The Reserve Bank today published a report on compliance by insurers with the requirements to disclose their financial strength ratings and solvency information.
A recent survey by the Reserve Bank of a sample of 36 of the 89 licensed insurers found that the overall level of compliance with disclosure rules was well short of minimum requirements, with 53 percent of respondents complying at a low or poor level, and only 22 percent performing relatively well but with room to improve further. Only three insurers demonstrated an excellent level of compliance.
Reserve Bank Deputy Governor Grant Spencer said “While we can’t necessarily extrapolate these results to all insurers, the results were very disappointing. Compliance with disclosure obligations needs to improve”.
The survey should not be read as indicating underlying viability issues. The report shows that the most common issues found were: insurers not meeting their legal requirements to disclose the financial strength rating in writing prior to policyholders entering into and/or renewing a contract of insurance; solvency disclosure in financial statements being incomplete or incorrect; and website disclosures being incorrect, incomplete or not updated within the required timeframe.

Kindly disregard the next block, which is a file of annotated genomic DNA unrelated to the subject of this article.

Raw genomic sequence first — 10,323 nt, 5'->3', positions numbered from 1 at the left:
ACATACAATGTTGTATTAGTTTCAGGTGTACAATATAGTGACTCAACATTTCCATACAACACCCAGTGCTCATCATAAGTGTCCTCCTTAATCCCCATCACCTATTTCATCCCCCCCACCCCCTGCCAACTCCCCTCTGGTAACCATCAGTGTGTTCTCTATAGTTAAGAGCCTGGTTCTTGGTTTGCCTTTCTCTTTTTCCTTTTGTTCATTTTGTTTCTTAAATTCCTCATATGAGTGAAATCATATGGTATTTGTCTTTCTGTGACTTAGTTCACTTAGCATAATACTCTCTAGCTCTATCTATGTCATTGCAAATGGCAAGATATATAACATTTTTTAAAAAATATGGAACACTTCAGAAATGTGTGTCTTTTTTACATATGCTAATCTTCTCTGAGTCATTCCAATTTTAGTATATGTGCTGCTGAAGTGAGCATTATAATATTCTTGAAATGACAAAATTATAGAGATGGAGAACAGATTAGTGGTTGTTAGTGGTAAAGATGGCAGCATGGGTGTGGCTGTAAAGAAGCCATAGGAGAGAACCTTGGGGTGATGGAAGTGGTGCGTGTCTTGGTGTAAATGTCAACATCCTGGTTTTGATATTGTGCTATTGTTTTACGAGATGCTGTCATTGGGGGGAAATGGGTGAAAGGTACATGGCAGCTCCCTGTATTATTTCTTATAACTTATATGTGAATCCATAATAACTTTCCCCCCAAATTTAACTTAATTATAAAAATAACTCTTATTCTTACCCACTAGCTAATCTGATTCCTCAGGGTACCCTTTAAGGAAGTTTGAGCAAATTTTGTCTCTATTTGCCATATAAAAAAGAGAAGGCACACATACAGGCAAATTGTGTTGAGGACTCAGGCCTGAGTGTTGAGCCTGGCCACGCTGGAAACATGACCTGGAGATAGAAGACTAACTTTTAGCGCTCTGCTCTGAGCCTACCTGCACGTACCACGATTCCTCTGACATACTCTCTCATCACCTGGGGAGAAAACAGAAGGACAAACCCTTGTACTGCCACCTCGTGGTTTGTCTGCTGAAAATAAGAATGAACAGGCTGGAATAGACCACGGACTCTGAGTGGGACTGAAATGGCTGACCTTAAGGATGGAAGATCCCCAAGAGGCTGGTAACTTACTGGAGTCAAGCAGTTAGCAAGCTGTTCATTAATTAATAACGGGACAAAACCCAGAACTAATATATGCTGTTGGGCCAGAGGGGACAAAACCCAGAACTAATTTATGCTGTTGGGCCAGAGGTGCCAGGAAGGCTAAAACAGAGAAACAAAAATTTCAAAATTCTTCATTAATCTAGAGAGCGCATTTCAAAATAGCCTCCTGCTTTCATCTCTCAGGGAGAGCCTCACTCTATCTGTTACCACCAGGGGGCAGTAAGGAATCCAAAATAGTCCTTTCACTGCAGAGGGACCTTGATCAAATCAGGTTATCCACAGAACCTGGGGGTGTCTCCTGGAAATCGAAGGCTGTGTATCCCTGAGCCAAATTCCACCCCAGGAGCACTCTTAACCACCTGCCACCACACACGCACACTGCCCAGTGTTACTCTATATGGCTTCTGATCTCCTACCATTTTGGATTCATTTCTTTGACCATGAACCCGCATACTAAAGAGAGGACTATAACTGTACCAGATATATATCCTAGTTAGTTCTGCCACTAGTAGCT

“Compliance with disclosure requirements is a key component of the Reserve Bank’s prudential framework, which emphasises market discipline in addition to regulatory and self-discipline,” Mr Spencer said.
Insurers have been told to improve and those who rated poor and low must report back to the Reserve Bank on improvements made. The Reserve Bank will undertake further assessment of compliance with disclosure obligations.
“We need to see a marked improvement in compliance across the industry, and with some urgency,” Mr Spencer said.
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